August 9, 2016
Food courts have been a staple of malls and office buildings, consisting mainly of fast-food restaurants clustered together under a loose affiliation. However, some landlords in New York and Chicago are moving toward the food hall model. Rather than offering fast food from specific square footage, food halls consist of chefs and restaurateurs selling food and beverages from small, portable stations.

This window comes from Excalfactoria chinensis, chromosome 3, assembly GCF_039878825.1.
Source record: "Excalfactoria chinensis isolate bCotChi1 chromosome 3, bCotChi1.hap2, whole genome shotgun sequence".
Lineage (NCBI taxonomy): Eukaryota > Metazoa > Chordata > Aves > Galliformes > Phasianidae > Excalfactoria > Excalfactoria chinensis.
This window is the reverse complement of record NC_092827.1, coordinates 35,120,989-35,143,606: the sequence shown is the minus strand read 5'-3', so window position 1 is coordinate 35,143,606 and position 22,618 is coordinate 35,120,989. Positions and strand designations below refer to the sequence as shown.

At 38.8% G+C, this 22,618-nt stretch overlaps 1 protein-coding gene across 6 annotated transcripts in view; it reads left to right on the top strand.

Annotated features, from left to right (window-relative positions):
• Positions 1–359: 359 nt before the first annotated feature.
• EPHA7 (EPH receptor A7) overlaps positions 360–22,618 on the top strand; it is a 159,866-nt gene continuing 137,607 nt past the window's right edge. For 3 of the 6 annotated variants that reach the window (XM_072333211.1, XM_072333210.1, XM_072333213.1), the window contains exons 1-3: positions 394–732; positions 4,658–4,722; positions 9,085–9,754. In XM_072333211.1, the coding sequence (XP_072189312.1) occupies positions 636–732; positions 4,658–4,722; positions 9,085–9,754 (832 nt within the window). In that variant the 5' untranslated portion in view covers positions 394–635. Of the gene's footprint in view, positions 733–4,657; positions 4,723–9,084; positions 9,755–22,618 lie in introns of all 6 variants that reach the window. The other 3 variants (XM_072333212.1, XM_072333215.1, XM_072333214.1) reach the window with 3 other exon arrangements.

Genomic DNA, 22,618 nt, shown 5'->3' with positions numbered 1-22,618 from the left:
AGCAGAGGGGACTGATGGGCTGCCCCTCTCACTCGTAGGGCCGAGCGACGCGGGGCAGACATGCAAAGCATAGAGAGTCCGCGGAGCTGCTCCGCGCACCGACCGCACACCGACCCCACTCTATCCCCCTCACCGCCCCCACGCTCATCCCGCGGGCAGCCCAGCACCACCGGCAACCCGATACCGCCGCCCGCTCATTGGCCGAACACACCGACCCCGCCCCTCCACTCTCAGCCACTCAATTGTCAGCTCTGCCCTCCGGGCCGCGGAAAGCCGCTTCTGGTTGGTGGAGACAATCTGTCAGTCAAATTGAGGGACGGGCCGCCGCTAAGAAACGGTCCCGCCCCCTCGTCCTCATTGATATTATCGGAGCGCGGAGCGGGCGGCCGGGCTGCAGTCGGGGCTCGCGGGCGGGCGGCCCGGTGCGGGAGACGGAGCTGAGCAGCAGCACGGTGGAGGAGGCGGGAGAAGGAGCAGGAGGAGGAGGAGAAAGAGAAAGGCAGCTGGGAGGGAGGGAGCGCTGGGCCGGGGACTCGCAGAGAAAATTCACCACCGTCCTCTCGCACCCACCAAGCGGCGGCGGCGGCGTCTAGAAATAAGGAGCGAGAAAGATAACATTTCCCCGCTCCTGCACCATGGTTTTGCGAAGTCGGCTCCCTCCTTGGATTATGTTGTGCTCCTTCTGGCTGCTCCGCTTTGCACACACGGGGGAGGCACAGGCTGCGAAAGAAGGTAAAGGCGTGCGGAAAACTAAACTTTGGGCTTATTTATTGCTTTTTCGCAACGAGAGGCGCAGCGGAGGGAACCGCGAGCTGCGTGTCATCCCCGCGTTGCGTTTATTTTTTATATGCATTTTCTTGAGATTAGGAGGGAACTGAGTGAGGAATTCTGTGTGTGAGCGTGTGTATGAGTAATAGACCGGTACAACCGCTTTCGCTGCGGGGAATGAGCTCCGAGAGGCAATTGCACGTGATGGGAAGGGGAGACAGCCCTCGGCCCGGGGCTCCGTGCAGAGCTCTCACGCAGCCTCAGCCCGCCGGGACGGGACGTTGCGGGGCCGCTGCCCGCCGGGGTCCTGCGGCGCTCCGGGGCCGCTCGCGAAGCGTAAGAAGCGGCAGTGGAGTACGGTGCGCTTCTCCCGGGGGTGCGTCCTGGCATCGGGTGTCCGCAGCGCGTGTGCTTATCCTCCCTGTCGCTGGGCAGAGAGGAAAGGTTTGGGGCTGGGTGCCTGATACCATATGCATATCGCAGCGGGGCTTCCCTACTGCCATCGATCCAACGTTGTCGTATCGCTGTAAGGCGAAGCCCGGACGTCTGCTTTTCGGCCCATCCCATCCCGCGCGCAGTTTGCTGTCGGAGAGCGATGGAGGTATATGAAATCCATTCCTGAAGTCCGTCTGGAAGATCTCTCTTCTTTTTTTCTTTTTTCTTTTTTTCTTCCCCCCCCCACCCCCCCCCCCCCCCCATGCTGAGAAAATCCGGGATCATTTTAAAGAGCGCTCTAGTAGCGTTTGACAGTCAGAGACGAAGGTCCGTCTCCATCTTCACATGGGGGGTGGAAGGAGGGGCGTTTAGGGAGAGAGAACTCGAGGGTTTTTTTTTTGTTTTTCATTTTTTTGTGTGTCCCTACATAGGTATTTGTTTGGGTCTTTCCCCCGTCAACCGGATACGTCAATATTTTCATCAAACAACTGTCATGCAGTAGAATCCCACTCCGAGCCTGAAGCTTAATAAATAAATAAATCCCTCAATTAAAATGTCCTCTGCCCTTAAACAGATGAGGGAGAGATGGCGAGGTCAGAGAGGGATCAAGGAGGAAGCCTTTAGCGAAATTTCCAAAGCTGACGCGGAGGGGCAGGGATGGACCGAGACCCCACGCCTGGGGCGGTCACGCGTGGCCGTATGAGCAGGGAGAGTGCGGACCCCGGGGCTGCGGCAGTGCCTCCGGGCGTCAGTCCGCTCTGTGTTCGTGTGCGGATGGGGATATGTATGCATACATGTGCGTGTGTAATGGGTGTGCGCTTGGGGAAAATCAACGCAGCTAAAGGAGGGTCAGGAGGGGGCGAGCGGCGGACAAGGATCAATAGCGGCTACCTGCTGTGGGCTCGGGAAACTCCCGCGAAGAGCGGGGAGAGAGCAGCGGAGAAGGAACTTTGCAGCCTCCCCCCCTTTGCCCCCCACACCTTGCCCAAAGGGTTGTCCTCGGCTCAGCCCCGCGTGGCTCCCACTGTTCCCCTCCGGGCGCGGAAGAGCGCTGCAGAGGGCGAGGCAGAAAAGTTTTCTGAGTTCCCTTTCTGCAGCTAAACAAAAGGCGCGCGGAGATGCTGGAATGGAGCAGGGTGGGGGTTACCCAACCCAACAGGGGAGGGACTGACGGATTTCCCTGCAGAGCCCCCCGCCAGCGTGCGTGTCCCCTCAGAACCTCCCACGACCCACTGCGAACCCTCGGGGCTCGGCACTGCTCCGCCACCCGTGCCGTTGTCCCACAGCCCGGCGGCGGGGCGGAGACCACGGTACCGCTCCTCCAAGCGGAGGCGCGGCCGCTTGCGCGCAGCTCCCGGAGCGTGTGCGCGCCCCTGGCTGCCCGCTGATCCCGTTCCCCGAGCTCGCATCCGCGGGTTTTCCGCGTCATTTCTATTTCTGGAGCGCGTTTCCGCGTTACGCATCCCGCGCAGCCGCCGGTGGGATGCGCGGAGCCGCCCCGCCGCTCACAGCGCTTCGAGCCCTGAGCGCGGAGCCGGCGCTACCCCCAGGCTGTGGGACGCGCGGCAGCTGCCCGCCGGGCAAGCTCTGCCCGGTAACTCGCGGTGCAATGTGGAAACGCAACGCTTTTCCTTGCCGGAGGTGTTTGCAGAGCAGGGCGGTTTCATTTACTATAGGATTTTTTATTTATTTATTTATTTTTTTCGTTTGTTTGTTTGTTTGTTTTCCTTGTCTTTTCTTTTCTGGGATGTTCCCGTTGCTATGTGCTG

Food halls can take on various forms, ranging from single-brand operations complete with a mix of sit-down restaurants and groceries, to open-seating areas with stalls offering unaffiliated vendors. Landlords are relying more on food as a building differentiator, while for chefs and restaurant owners, food halls are less risky and more affordable, especially when it comes to reaching new customers.
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